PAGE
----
Let’s Check in with the Printing Industry

June 11, 2009

With all of the attention these days focused on newspapers, eBooks and Twittering, I thought it might be time to check in on the printing industry, the background engine for so much of the country’s publishing activity.

My colleague Howie Fenton works at the NAPL, which though not the largest, is I think the finest  trade organization serving printing companies. Amongst its many virtues, the organization has an excellent economist on staff, Andy Paparozzi.

In Howie Fenton’s latest blog entry on Graphic Arts Monthly he points out the the latest NAPL economic research “has both good news and bad news,” although I have to say I’m hard-pressed to find the good news. Howie reports that “according to Bureau of Labor Statistics (BLS) data, total production hours in the commercial printing industry were down 14.2% in the first quarter of this year from a year ago.”

Further, commercial print sales are down by about 15% in the first quarter.

And meanwhile the largest printer in the U.S. (R.R. Donnelley) is actively engaged in trying to take over the second largest print in North America (Quebecor). (Update late June: Quebecor has rejected Donnelley’s offers and is still trying to renogitate with creditors.)

OK, I’m changing the channel now…next up, if the Kindle is selling so well, why was E-Ink Corporation sold at fire sale prices?

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The Adobe-FedEx/Kinko’s Non-Event Concludes Uneventfully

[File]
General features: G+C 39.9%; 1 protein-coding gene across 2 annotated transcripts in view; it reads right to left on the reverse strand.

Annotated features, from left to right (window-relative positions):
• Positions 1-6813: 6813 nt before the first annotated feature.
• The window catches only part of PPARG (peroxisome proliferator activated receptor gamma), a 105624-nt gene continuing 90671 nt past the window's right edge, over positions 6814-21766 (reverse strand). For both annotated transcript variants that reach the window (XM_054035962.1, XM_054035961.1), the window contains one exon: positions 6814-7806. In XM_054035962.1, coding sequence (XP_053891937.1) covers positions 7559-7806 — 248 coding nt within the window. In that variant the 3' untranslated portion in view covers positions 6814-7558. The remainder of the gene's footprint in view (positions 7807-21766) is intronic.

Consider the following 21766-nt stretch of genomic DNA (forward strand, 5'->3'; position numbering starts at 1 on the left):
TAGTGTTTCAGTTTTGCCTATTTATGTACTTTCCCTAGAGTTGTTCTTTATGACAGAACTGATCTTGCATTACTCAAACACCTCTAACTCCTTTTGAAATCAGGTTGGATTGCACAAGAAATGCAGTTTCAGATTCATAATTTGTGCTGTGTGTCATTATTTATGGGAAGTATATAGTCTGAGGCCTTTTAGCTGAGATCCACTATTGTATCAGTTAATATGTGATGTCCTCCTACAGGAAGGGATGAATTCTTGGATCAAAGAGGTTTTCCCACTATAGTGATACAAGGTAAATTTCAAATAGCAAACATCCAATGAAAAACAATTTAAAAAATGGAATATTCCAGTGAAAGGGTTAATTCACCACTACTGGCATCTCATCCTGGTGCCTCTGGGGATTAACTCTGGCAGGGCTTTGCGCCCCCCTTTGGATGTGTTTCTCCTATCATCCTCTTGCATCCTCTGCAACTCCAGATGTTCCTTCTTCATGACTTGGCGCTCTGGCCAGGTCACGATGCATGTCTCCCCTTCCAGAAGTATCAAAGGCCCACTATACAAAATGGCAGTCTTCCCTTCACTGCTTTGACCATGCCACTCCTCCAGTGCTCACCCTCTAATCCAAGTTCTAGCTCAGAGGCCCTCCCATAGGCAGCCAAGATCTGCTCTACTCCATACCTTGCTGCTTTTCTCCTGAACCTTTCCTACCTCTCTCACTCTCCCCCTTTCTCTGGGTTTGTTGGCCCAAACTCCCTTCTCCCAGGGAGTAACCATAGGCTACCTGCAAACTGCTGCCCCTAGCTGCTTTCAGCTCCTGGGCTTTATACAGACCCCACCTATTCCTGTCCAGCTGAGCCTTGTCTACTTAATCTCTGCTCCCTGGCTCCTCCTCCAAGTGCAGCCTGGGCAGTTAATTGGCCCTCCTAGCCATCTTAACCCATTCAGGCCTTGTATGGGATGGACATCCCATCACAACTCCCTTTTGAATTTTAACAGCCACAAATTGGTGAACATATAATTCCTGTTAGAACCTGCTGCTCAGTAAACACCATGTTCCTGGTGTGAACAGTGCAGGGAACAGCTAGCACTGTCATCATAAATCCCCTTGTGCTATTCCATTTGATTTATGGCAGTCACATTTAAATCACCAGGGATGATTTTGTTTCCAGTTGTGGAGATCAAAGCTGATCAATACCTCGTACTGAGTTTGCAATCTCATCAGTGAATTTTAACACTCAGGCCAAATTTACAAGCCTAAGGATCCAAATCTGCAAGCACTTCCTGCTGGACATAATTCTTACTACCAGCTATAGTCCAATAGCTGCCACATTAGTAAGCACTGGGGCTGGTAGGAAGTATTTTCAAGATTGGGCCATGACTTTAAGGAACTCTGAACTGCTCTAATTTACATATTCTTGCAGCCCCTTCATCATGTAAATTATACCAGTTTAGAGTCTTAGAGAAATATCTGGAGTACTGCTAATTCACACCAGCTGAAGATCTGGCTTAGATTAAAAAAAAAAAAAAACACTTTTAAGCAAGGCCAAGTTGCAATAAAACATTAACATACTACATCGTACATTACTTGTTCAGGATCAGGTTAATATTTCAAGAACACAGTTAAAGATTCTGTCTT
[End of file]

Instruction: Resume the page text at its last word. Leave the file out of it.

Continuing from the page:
August 1, 2007

The news reports are trickling in tonight regarding today’s prepared statement from Adobe, served with a heaping helping of humble pie, announcing that it will remove the “Send to FedEx Kinko” button and menu option from the 8.1.1 update of Acrobat Reader, planned for an October 2007 release.

The printing industry is tonight dancing on its presses, tossing its righteous indignation into the recycle bin, and praising Adobe for its responsible response.

Joe Truncale, who runs the respected printing trade group the National Association for Printing Leadership (NAPL) is quoted as saying “We’re pleased that Adobe was responsive”. Clearly this was a mistake, and Adobe admitted that. I haven’t seen Adobe’s statement, but more likely the phrase should be “and Adobe implicitly admitted that…”

Michael Makin, who runs the larger printing trade organization PIA/GATF noted in a press release that “We recognize that the company must have had to move mountains to retreat on its position, and we commend Adobe for its swift action;” they have clearly restored confidence in our long-lasting partnership.”

For a provocative and amusing counterpoint to how printing companies were handling this “outrage,” check out my friend and colleague Gene Gable’s column on creativepro.com.

The summer storm has passed. The only recorded injuries were to pride (and, I imagine, corporate relations between Adobe and FedEx).

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